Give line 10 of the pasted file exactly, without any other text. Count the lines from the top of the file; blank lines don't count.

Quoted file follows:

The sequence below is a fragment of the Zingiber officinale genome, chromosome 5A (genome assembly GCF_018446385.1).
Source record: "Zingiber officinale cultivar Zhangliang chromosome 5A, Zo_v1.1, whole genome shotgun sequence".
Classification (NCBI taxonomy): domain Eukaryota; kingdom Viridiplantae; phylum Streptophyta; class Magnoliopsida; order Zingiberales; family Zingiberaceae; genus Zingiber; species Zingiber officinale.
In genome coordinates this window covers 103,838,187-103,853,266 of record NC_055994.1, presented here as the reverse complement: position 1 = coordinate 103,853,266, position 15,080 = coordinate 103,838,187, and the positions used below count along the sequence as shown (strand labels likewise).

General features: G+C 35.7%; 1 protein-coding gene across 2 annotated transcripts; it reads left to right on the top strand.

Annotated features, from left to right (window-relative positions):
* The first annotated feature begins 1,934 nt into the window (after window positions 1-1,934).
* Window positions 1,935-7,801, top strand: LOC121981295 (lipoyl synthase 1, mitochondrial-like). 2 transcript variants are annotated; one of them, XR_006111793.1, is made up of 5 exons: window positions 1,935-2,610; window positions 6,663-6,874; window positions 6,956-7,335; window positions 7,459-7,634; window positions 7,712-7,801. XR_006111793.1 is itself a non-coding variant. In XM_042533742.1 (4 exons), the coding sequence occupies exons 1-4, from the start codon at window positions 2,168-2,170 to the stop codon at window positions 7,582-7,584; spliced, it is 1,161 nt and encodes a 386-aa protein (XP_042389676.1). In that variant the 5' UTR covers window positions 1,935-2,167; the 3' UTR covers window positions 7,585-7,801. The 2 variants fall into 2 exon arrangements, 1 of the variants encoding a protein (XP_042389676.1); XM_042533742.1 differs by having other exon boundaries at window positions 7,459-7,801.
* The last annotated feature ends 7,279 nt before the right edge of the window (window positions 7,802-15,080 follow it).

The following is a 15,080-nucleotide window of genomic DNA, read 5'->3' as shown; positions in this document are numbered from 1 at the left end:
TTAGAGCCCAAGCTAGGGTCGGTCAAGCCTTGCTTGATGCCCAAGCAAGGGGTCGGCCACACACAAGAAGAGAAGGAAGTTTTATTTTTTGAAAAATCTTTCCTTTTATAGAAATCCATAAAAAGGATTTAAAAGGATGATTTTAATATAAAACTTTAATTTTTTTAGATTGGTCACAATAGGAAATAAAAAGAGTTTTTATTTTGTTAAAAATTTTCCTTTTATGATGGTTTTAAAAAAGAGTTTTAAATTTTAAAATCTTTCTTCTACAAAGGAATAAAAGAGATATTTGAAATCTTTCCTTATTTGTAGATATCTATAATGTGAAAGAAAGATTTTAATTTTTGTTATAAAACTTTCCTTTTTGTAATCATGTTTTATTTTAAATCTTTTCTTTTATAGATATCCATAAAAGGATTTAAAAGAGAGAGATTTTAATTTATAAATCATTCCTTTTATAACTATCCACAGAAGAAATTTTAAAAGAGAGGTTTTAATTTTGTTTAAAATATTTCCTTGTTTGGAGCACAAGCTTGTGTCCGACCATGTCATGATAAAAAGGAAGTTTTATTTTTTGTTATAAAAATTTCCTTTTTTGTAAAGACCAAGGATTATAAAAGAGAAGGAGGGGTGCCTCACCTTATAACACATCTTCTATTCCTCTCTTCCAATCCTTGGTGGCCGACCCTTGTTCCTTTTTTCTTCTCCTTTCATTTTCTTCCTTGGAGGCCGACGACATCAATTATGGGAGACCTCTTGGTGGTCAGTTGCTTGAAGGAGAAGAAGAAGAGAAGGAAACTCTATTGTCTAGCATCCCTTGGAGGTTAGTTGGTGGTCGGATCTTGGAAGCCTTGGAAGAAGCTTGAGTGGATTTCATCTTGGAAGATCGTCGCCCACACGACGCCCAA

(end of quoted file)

The following is a 15,080-nucleotide window of genomic DNA, read 5'->3' as shown; positions in this document are numbered from 1 at the left end: